Friday, May 22, 2015

People we love

I need to catch  up with this picture journal I keep on here. When I looked at the batch of pictures for this blog, I realized that it contained a lot of faces of people we love. So, I want to virtually introduce a few people to you. People who have encouraged us and kept us going. People who have become family in this foreign land we live. 
 I had to include a few more pictures from Lemu's birthday last month. She and Victory Taliaferro (daughter of our good friends) had a shared birthday party in Kaabong at the Baptist mission. There was cake, macaroni-n-cheese, and girly decorations. What's not to love?
 The day after that party, we Americans from Kaabong headed about six hours south to a place in Karamoja called Nabilaatuk. Below: morning mists rising as we drove.
 Our friends, Simon & Karina Gruber (along with their teammates Summer and Sam) were having a house-warming party to celebrate finishing the building of their new houses. They had been in undesirable living arrangements for a long time and moving into new houses was a cause to celebrate. Other friends joined in the celebration from different parts of Karamoja. A pig was roasted and the day had a festive feel. Going to this party felt like a big family reunion. These are the people who will forever understand and be able to relate to our time of ministry in Karamoja. Bonds are formed through hardship that are't quickly forgotten.
 And when expats have a picnic in Karamoja, it must be on a scenic rock overlooking a valley.
What do we do at night for fun? We sit around a fire and swap stories.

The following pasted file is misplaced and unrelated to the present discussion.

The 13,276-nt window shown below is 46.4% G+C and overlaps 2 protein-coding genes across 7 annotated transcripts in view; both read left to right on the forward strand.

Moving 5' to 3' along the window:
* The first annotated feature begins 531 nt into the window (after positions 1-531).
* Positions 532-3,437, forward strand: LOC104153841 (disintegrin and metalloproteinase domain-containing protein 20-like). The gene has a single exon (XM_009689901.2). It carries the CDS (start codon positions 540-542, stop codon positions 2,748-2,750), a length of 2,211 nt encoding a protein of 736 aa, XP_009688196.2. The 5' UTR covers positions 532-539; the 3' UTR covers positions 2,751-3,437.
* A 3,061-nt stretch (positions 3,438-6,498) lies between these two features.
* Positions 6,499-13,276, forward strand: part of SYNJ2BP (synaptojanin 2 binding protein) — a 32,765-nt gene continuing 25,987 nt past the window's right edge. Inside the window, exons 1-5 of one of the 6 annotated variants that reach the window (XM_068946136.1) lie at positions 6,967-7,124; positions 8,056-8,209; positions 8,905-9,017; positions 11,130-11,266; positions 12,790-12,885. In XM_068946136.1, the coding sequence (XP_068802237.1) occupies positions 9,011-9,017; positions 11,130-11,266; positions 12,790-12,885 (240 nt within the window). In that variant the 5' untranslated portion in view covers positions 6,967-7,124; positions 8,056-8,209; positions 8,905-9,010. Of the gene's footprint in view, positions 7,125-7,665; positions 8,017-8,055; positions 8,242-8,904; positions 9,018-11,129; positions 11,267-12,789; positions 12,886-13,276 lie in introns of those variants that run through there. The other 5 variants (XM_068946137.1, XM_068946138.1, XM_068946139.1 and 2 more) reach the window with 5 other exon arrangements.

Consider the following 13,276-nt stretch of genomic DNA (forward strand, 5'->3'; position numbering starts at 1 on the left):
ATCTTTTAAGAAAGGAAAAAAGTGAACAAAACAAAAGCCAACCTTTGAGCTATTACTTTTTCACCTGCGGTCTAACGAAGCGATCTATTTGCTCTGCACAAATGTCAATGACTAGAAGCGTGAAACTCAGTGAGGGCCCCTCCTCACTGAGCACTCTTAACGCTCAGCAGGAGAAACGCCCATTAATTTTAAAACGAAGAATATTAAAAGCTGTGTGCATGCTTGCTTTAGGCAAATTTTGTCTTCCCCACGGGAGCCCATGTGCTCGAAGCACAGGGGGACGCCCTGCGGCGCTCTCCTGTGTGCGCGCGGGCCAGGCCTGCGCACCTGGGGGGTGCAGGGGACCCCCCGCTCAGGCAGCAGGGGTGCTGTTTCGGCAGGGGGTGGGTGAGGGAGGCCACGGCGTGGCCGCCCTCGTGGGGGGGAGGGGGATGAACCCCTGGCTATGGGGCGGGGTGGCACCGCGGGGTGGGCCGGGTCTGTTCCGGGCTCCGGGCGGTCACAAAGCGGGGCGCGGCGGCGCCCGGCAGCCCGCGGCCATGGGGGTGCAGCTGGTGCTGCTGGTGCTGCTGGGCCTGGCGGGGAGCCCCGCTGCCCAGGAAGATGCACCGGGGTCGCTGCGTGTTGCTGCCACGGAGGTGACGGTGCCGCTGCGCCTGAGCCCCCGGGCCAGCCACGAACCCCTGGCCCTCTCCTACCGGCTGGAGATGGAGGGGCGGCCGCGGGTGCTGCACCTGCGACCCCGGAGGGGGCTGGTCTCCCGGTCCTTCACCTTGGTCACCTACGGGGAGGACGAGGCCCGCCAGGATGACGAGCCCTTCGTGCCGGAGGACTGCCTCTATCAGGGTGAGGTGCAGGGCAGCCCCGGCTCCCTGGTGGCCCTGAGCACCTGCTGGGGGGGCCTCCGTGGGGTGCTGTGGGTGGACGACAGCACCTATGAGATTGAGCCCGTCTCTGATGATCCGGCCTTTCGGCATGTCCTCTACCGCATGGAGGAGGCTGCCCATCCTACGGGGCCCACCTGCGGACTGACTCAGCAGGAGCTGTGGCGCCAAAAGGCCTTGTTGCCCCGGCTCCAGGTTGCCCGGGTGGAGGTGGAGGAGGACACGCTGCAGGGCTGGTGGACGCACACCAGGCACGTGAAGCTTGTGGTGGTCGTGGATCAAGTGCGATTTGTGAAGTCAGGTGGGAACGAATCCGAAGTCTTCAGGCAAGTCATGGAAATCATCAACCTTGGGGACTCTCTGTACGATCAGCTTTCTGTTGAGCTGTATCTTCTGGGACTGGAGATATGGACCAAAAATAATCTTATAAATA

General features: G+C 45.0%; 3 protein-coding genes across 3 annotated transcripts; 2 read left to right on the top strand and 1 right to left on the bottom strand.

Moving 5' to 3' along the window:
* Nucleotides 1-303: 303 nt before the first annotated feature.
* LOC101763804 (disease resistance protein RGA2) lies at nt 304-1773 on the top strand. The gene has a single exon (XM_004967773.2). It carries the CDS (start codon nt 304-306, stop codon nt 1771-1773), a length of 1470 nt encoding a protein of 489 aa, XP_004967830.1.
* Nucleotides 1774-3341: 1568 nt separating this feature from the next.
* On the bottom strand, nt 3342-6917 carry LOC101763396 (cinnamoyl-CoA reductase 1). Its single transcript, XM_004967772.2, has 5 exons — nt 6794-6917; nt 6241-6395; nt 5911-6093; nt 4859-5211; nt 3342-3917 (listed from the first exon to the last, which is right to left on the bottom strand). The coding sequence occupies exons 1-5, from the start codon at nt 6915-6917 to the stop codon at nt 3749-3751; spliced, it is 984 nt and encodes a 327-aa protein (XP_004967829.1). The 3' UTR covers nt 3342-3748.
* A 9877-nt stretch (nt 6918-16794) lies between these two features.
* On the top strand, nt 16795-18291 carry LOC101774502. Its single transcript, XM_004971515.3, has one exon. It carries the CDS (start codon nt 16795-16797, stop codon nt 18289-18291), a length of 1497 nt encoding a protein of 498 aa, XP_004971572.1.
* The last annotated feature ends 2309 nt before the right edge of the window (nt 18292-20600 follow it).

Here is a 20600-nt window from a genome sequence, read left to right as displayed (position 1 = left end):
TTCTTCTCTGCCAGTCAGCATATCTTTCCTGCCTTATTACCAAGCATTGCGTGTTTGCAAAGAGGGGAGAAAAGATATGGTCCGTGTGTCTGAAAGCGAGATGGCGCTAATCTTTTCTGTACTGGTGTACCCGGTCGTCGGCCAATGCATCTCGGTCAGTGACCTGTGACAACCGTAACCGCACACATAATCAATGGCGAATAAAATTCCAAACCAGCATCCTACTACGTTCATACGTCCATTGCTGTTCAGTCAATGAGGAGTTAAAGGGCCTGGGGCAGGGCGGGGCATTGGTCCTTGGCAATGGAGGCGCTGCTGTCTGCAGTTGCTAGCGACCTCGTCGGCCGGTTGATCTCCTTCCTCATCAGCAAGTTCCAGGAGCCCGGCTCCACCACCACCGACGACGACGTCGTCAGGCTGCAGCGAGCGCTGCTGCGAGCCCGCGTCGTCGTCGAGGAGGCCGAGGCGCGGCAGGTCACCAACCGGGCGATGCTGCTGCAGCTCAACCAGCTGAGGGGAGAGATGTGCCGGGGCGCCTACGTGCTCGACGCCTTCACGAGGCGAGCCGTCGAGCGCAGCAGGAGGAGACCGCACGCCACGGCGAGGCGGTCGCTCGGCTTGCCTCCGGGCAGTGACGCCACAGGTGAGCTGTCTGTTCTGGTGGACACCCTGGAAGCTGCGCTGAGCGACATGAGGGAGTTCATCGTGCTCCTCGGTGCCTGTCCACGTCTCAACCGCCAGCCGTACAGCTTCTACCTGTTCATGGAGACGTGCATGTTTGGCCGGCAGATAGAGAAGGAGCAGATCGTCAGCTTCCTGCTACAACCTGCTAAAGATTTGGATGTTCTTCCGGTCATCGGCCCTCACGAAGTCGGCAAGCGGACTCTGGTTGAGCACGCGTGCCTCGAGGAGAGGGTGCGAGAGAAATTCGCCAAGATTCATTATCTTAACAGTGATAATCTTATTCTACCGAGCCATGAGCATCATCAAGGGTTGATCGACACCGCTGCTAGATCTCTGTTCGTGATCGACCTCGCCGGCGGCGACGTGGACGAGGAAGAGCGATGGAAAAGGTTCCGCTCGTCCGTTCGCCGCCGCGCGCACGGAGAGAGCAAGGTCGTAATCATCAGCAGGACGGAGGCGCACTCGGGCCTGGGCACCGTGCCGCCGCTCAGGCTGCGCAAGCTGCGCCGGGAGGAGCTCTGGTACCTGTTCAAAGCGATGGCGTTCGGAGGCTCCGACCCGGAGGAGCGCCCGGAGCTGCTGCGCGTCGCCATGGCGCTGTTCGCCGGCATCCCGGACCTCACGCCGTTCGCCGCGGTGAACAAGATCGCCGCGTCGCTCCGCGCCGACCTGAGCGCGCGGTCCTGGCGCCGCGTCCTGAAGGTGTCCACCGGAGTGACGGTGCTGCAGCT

After leaving our friends in Nabilaatuk, we went north to Moroto to visit other friends. We were warmly welcomed by Lyle and Ingrid Lathrop of AIM. They offered comfy beds, hot showers, and fellowship. It's good to have friends!
 We really enjoyed the landscape and atmosphere of Moroto, a part of Karamoja that we'd never visited in the past seven years. It had an 'old world' feel, including this public library that was most likely built by British colonials. It is no longer operating, but a newer library is situated near-by.

 When we got back to Kaabong, we went for a visit to see the girls' aunt and her children. Aunt Lilly had a baby a few months ago and named her Amber.
With baby Amber
Tired on the way home to Timu
Upon returning to Timu, we were visited by an Ik lady who had just delivered twins the month before. One of the new babies was named Terrill. I'm not sure another place in the world has so many Terrill's in the same vicinity. 
Sunday school for Ik kids
A little friend, Chilla

Sitting around a fire with daddy
Roasting marshmallows 
We were in Timu over Mother's Day, which means no big restaurant meal or flowers. But we had hugs and love...enough for me. I'm still getting used to being a mom. 
My little chef making pie crust
Life in Timu continues on. Above is the payment I received for a busy day of patients. One of my uncles has been teasing me about accepting produce for treatment, so I wanted to show him that I accept eggs and beans as well. 

Terrill continues with dictionary work, talking for hours with old Ik men about definitions of words. The girls do homeschool and play 'cooking' in their sandbox. When in Kaabong, they race bikes around the yard. Just in the last week, Lemu has become proficient on a bicycle. She was determined to ride like her sister, so learned all by herself, trial and error. 

Next week we welcome two college students to Timu for the next 8 weeks. Emily & Mary are a nursing and community health student, who will be working alongside me. You can pray in advance for good relationships, and that we will be a mutual blessing to each other. Pray that the girls adjust to life in Timu.


The Reeds said...

I love this amber. and you look like an amazing mother. I'm so glad for the fellowship downsout you got.

Notinthewild said...

Love that Mother's Day pic! And hey--did Moo get her Moo-hawk shaved??